Using this book you can plan your whole trip and most importantly, it tells a cyclist what they need to know to plan safely. Not just start and end points but riding distance, time (averages) and grading, as trails vary from flat and smooth to rough and steep in the middle of nowhere. Included are 3D maps and elevation profiles.

The guide advises on fitness level required, skill level and how likely you are to meet other riders, their speed and how much room you will have to manoeuvre. The surface is discussed, you may be fine riding on concrete but how are you on volcanic ash? Also included are advice about the best type of bike for the trail and where to hire some.

Food and accommodation advice is given. Some places have lent their names to be listed along with phone numbers and websites where applicable. You should still book ahead in most cases and be mindful of closing times for food outlets but if you call or email, you should manage. This is the 2017 edition but always call ahead.  Where appropriate the guide lists cell phone coverage.

Occasionally you will come across the “Off Yer Bike” section under Shortcuts and Detours, which mentions walking trails or walks around the more picturesque towns.

A useful thing to have is the ‘How to get there’ sections where the Guide recommends weekend escapes and gives transport options and ideas on how to reach the start points of the routes.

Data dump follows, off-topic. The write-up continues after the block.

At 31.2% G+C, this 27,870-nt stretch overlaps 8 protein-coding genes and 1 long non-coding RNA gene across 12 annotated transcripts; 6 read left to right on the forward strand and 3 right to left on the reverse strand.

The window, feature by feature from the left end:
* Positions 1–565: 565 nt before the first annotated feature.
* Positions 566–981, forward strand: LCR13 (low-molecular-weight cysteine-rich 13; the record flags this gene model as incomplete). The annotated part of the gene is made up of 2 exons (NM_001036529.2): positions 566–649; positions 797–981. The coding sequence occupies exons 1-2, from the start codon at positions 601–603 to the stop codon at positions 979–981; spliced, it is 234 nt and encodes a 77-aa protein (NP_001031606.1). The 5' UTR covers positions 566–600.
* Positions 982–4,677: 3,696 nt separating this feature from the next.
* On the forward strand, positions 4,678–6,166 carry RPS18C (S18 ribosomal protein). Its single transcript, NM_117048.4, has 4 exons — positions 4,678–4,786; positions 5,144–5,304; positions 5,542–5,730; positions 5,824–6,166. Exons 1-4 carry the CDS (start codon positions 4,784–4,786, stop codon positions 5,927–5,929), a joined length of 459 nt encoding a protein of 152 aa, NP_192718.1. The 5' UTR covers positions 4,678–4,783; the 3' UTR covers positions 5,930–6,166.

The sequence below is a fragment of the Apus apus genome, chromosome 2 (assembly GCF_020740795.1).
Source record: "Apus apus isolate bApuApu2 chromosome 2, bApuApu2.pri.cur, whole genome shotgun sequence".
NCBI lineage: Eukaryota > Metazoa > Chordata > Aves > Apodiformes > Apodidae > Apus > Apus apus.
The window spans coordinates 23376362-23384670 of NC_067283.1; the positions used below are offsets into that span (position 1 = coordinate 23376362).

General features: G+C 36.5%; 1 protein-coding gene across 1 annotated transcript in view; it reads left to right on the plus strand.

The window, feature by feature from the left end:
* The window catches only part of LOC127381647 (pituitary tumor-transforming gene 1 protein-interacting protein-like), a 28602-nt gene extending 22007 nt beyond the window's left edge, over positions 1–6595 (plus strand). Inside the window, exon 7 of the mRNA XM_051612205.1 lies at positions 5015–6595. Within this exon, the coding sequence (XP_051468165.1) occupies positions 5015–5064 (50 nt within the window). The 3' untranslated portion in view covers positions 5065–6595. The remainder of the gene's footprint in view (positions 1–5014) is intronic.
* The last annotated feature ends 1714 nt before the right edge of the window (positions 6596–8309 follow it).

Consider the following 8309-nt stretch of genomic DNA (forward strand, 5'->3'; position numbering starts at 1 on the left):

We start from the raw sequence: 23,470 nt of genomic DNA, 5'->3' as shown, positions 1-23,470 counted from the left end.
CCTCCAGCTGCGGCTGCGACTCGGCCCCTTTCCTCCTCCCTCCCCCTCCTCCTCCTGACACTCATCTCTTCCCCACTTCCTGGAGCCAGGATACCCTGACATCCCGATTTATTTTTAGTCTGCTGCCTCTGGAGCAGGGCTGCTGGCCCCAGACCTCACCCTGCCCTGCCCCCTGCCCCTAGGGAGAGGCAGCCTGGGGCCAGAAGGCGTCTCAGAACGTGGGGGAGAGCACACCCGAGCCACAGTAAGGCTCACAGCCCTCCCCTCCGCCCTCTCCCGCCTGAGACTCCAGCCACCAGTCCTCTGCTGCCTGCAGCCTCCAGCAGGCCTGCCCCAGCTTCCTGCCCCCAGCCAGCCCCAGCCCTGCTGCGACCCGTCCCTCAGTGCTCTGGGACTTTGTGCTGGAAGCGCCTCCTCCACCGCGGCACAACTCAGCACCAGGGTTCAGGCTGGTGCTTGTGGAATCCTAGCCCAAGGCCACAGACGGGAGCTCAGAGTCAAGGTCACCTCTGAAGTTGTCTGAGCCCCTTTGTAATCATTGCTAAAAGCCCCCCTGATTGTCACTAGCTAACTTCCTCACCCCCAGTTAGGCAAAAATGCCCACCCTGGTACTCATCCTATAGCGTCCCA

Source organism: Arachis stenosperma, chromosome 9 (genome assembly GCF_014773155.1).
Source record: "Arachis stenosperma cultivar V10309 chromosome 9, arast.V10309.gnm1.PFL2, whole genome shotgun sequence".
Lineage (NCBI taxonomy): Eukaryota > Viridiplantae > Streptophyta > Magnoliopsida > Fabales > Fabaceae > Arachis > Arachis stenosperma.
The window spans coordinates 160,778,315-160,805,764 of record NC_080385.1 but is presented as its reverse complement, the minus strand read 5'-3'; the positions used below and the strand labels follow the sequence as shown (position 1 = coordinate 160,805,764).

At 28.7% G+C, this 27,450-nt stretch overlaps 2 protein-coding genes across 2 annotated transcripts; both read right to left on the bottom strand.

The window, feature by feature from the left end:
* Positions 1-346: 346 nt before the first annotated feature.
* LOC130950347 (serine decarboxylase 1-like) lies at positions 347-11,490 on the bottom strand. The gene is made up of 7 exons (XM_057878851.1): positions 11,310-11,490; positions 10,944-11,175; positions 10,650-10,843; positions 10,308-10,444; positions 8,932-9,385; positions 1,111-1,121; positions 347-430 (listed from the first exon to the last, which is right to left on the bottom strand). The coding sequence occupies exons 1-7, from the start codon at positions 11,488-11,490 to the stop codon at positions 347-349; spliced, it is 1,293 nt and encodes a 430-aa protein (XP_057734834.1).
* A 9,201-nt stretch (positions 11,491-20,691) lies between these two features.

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It’s all down to who you trust. Aiden O’Hara has been head of the family since he was kid, and he’s going to keep it that way. Jade Dixon is the one who watches his back. Mother of his son. The one who makes him invincible. But Jade’s been in the game a lot longer than Aiden. She knows no one’s indestructible. And when you’re at the top, that’s when you’ve got to watch the hardest. Especially the ones closest to you…

Headine

Supplied by Hachette New Zealand

Reviewed by Jan

Reeva O’Hara is a fighter, pregnant at 14, she went on to have 4 more, all with different dads.  While she’s had a tough life, she loves her kids and they adore her.

Aiden O’Hara is the eldest and knows Reeva is a naive mess who attracts the wrong sort of men.   He steps up to look after the family and rises quickly in the London criminal underworld.

Jade Dixon is his lover, mother of his son, the only person he listens to.  In the underworld for much longer than Aiden, she knows no one is untouchable.